What do I say to family/friends who press the issue?
Well-meaning family and friends may react with concern. Sometimes it can be helpful to dig a bit deeper to uncover their fears and respond from there. What exactly are they worried about? What social skills do they think will be missing from your child’s experience? Perhaps a simple explanation of how you will fill that gap is all they need to hear.
When you choose to homeschool, you may appear to be removing your child from the community’s collective method of raising its children. People may wonder if this means your family will now become isolated. They may assume that your child will be at home all day and will not have enough of a chance to develop and practice social skills. They may know adults who are unable to function in a socially appropriate way, and although there is no reason to connect this outcome with homeschooling, they may wonder if there could be a connection.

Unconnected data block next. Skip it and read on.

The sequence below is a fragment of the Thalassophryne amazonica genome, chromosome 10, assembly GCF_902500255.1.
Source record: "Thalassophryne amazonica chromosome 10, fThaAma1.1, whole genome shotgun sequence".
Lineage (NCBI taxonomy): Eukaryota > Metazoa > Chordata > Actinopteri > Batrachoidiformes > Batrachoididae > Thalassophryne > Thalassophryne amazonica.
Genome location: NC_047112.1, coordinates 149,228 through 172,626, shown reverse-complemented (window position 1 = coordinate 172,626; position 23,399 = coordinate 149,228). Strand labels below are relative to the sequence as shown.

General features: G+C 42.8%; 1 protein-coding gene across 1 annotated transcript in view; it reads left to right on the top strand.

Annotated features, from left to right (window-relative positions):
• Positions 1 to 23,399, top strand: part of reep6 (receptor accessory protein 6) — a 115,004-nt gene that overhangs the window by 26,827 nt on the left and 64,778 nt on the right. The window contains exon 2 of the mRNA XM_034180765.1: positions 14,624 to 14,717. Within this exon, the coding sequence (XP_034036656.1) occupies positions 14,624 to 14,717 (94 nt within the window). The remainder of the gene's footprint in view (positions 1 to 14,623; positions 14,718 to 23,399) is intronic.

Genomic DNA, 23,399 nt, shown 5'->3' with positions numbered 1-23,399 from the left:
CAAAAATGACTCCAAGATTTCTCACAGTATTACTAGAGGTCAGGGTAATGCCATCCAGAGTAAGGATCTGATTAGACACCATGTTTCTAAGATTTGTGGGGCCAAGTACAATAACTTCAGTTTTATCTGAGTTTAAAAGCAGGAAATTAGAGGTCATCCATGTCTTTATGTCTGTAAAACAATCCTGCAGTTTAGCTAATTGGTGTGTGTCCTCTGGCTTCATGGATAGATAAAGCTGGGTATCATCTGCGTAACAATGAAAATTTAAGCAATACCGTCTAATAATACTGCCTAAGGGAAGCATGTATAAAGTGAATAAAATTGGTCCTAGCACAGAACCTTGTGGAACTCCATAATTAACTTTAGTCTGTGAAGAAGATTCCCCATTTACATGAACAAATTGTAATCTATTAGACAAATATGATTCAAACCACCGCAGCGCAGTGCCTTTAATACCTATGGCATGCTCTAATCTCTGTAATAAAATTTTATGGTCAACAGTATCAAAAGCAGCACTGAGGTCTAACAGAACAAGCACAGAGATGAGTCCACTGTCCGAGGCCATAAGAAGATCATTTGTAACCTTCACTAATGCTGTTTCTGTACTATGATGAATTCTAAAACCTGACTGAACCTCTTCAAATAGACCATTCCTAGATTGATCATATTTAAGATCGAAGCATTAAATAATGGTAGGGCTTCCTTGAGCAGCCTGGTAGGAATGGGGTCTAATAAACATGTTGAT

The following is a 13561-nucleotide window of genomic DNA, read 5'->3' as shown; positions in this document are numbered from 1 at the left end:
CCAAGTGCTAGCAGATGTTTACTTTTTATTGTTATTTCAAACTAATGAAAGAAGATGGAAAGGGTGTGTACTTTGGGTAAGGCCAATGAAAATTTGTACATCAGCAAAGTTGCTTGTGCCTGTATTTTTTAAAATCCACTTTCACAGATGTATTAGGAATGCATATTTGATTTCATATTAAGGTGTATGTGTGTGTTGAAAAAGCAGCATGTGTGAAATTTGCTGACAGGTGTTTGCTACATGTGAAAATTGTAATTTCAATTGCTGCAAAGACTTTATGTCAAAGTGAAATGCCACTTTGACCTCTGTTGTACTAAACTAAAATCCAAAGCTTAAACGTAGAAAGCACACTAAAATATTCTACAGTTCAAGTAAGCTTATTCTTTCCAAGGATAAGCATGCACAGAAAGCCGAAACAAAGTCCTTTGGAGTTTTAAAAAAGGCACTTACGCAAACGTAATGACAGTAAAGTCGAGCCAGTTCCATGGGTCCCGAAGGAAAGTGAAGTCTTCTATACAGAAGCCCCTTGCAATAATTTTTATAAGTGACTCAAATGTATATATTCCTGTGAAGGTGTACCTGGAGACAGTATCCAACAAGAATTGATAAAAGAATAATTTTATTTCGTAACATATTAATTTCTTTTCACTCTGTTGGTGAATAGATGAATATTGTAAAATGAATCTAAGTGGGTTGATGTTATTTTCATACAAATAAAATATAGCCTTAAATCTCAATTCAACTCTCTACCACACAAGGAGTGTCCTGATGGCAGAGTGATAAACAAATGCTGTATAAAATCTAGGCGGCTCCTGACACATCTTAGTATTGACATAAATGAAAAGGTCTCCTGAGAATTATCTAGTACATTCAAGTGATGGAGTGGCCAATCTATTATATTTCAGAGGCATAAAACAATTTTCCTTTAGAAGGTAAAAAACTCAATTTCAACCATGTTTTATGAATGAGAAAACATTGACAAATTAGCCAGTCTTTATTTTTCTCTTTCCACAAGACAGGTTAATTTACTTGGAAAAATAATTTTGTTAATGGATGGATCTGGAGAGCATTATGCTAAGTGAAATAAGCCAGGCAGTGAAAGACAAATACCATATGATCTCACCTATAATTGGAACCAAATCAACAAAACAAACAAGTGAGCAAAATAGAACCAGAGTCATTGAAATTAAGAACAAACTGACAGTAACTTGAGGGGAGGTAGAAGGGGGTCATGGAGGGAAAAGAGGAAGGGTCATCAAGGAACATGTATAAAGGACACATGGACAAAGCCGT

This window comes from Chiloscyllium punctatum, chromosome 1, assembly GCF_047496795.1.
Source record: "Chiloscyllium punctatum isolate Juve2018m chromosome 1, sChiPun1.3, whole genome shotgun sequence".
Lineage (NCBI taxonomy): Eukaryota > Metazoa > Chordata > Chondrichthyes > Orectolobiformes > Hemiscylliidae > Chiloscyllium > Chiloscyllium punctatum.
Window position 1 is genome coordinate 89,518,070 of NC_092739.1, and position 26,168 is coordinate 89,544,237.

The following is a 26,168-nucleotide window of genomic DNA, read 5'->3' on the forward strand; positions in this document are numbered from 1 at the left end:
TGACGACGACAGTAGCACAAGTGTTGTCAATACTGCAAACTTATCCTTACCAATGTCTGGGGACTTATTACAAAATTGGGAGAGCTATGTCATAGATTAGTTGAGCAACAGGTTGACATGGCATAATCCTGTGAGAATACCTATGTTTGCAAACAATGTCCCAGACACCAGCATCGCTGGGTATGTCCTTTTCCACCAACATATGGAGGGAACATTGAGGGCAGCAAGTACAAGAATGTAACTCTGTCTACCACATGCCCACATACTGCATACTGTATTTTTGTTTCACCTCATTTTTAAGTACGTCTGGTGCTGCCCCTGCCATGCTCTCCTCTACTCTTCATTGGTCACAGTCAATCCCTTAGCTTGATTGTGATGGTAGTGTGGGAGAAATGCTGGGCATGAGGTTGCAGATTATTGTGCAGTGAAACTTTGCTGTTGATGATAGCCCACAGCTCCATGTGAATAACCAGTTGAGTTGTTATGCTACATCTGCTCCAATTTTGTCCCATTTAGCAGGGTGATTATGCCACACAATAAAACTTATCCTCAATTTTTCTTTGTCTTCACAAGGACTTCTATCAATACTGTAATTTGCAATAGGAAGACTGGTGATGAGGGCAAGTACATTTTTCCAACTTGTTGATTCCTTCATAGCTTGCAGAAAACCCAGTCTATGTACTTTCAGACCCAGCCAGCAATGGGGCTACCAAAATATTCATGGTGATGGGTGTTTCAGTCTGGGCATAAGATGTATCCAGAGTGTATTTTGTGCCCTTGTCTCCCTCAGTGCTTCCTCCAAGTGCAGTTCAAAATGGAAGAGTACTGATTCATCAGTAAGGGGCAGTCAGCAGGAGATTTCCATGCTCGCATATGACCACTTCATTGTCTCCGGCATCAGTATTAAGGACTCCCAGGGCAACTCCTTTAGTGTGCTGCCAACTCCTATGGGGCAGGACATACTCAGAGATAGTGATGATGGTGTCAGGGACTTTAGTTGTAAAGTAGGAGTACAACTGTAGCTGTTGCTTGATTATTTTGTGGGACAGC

They may be concerned about homeschooling simply because they do not have any experience (yet!) with healthy, well-adjusted, well-socialized homeschoolers. It’s likely that they were indoctrinated with the belief that schools are the only place where children can learn what they need to know to succeed socially. Homeschoolers typically prove that wrong, but it may take some time for the people in your life to see that evidence unfold.
It may help to remember that these questions are generally posed out of love and concern for your child’s well-being. Be patient with the process and assure them that with your attentive care, your children are doing fine.
How do I make sure my children get what they need?